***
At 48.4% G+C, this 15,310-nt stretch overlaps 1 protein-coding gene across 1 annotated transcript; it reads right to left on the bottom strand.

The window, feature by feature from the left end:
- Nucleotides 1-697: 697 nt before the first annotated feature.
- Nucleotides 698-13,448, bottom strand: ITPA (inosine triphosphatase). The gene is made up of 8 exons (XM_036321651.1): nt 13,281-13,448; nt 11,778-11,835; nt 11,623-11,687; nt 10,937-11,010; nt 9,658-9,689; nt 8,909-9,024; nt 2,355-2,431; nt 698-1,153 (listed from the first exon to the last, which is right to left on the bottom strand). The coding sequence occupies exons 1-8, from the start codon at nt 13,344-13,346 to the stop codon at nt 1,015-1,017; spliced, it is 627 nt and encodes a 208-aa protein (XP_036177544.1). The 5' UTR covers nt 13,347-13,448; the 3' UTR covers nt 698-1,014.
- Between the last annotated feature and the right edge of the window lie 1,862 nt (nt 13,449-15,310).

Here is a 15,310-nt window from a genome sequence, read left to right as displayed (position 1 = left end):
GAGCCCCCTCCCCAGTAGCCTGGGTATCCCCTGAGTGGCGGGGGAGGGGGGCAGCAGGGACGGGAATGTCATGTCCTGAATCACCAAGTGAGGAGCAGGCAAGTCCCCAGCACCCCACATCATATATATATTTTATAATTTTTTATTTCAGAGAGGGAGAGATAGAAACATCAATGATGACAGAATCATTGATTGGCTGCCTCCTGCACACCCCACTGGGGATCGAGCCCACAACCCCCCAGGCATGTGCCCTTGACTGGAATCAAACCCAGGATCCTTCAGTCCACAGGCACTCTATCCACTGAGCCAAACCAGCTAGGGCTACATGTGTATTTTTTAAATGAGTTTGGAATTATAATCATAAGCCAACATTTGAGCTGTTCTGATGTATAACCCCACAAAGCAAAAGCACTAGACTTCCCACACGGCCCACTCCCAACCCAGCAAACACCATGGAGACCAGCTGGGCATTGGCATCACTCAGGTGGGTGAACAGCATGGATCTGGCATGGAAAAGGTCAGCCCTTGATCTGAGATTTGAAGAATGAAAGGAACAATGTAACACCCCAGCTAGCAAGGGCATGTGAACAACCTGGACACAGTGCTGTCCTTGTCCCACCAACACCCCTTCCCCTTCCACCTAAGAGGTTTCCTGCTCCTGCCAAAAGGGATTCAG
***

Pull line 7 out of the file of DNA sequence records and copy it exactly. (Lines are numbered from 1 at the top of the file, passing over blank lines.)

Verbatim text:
GAGCCCCCTCCCCAGTAGCCTGGGTATCCCCTGAGTGGCGGGGGAGGGGGGCAGCAGGGACGGGAATGTCATGTCCTGAATCACCAAGTGAGGAGCAGGCAAGTCCCCAGCACCCCACATCATATATATATTTTATAATTTTTTATTTCAGAGAGGGAGAGATAGAAACATCAATGATGACAGAATCATTGATTGGCTGCCTCCTGCACACCCCACTGGGGATCGAGCCCACAACCCCCCAGGCATGTGCCCTTGACTGGAATCAAACCCAGGATCCTTCAGTCCACAGGCACTCTATCCACTGAGCCAAACCAGCTAGGGCTACATGTGTATTTTTTAAATGAGTTTGGAATTATAATCATAAGCCAACATTTGAGCTGTTCTGATGTATAACCCCACAAAGCAAAAGCACTAGACTTCCCACACGGCCCACTCCCAACCCAGCAAACACCATGGAGACCAGCTGGGCATTGGCATCACTCAGGTGGGTGAACAGCATGGATCTGGCATGGAAAAGGTCAGCCCTTGATCTGAGATTTGAAGAATGAAAGGAACAATGTAACACCCCAGCTAGCAAGGGCATGTGAACAACCTGGACACAGTGCTGTCCTTGTCCCACCAACACCCCTTCCCCTTCCACCTAAGAGGTTTCCTGCTCCTGCCAAAAGGGATTCAG